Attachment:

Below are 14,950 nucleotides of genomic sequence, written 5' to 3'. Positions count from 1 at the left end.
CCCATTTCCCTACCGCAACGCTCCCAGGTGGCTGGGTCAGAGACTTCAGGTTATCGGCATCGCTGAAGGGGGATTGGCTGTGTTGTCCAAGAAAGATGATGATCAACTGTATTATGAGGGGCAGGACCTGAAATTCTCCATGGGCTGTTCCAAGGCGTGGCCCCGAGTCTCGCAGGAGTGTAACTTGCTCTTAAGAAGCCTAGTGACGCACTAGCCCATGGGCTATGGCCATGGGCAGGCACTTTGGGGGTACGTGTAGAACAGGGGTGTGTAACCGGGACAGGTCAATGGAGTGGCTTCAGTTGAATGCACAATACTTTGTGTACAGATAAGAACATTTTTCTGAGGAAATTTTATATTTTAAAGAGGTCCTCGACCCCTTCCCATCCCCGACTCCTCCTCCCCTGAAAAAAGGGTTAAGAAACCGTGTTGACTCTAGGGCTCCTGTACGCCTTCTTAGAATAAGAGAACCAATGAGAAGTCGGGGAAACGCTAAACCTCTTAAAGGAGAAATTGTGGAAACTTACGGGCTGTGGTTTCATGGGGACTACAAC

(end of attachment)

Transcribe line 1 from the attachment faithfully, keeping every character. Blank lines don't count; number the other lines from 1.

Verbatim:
Below are 14,950 nucleotides of genomic sequence, written 5' to 3'. Positions count from 1 at the left end.